Voters across the country flocked to the polls this fall to choose who would represent them in some of the most powerful political seats in the country. With those votes, the American people elected the most diverse Congress in its history to represent the country on Capitol Hill.
But in Foggy Bottom, students are represented by a president, provost and Board of Trustees chairman who are all white men. The University currently has six vice president and dean positions open – so now is the time to shift the demographics and diversify key roles by hiring talented and qualified people of color and women to lead the University.
Three top leaders left GW last month alone. Matt Manfra, the senior associate vice president for alumni relations and Ann McCorvey, the deputy executive vice president and treasurer, announced their resignations and Jeffrey Akman, the dean of the School of Medicine and Health Sciences, stepped down last month, joining three deans who have left their posts since University President Thomas LeBlanc took over in 2017. While many positions are in transition and turnover is difficult for any institution to handle, this fits into a trend that leaders change direction when a new president takes over. GW now has the opportunity to diversify the leadership of key administrative offices and schools like the School of Engineering and Applied Science and the College of Professional Studies.
Students have spoken out about GW’s lack of diversity on various occasions over the past year. The campus became embroiled in controversy when a racist Snapchat post spread around campus at the start of Black History Month and the conversation continued through the year. The post became the subject of town halls and a Student Association Senate meeting, sparked a new diversity training for incoming students and was a cornerstone of conversation during SA elections in the spring. In the fall, students reignited a charge to rename the Marvin Center because it is named after Cloyd Heck Marvin, a former University president who supported segregation.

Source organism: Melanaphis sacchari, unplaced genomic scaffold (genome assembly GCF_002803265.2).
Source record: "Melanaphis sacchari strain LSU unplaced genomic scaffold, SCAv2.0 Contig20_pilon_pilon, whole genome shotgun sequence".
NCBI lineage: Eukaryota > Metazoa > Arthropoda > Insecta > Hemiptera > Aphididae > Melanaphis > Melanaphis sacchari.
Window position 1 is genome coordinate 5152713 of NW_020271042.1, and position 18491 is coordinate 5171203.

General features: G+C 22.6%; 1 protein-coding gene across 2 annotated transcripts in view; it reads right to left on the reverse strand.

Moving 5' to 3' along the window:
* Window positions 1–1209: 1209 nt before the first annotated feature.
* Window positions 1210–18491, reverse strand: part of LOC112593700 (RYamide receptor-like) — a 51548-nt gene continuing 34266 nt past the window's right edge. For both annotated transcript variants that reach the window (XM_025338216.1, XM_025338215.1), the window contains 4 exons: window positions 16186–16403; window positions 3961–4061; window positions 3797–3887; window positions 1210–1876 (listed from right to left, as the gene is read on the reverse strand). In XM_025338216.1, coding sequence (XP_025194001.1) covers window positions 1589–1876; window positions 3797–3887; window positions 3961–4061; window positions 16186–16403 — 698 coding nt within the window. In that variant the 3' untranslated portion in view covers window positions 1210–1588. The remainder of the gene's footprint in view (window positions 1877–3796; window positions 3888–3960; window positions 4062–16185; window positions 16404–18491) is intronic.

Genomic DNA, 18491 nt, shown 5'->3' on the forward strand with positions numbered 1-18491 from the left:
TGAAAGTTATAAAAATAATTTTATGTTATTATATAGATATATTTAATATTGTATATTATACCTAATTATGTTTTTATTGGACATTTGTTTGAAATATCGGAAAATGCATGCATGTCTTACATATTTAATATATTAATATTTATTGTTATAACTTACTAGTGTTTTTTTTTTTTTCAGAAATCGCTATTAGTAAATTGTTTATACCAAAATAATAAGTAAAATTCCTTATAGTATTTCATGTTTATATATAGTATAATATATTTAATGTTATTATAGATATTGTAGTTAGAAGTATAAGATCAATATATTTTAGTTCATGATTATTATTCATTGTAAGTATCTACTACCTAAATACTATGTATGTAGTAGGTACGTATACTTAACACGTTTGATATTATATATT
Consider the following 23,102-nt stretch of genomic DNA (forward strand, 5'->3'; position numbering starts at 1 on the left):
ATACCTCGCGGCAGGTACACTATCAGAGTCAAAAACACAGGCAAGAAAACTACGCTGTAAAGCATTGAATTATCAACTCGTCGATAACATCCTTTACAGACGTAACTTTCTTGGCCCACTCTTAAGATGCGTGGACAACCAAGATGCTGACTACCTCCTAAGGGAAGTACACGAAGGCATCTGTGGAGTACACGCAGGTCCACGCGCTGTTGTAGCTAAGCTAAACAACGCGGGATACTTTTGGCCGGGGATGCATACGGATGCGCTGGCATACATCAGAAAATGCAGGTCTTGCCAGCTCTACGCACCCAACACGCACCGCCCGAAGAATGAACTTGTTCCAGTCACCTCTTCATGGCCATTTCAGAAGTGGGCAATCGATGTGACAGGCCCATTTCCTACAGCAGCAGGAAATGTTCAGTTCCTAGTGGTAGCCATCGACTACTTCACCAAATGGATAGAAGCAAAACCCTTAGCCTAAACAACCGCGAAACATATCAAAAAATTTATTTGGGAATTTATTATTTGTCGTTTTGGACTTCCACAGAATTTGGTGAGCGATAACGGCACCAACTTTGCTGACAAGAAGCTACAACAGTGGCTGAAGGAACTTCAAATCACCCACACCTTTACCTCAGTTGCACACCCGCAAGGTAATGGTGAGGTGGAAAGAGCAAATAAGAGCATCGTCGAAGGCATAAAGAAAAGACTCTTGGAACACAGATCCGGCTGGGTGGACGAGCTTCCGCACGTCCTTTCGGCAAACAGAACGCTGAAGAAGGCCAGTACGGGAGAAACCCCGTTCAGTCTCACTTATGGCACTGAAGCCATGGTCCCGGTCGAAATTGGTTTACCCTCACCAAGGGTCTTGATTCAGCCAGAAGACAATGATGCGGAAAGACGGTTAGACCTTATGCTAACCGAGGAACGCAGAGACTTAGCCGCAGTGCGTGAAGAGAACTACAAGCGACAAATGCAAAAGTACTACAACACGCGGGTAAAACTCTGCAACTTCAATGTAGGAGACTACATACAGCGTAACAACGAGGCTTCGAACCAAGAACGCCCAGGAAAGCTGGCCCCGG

In recent years the University has made efforts to diversify the student body by employing a test-optional policy and enrolling an undergraduate population that is the most diverse in at least a decade, with minority students making up 47.8 percent of undergraduates. But if new students come to a campus led almost entirely by people who do not look like them, it is unlikely they will feel welcome here.
Of GW’s 14 schools and 19 administrative positions, there are currently six white women and five men and women of color who are vice presidents or deans. While this number is encouraging, if administrators want to create a truly inclusive campus, we need an increasingly diverse set of individuals to lead these students.
While GW is not the least diverse of its peer schools, the University is not at the most diverse either. The University’s 12 peer schools are split with half the schools filling half or more of their positions with diverse candidates. GW falls in the middle with slightly less than half its administrators and deans currently filled by women or people of color.
GW falls in line with its peers in diverse leadership, but it can improve further by continuing to choose the most talented candidates for these posts while exercising an awareness of the need for greater administrative diversity. If the administration seeks to practice what they preach, decision-makers should prioritize filling open positions with women and people of color who are often underrepresented in leadership positions at institutions across the country.
While it is easy for universities to offer simplistic statements in support of diversity, it is much easier said than done. Administrators must continue to employ diverse leaders that reflect the institution they lead and the values of diversity they hold.
With several vacant leadership positions, it’s time for GW to continue to show its commitment to diversity by hiring a slate of qualified leaders from minority groups to lead the University into the next decade.
Zachary Nosanchuk, a freshman majoring in political communication, is a Hatchet opinions writer.
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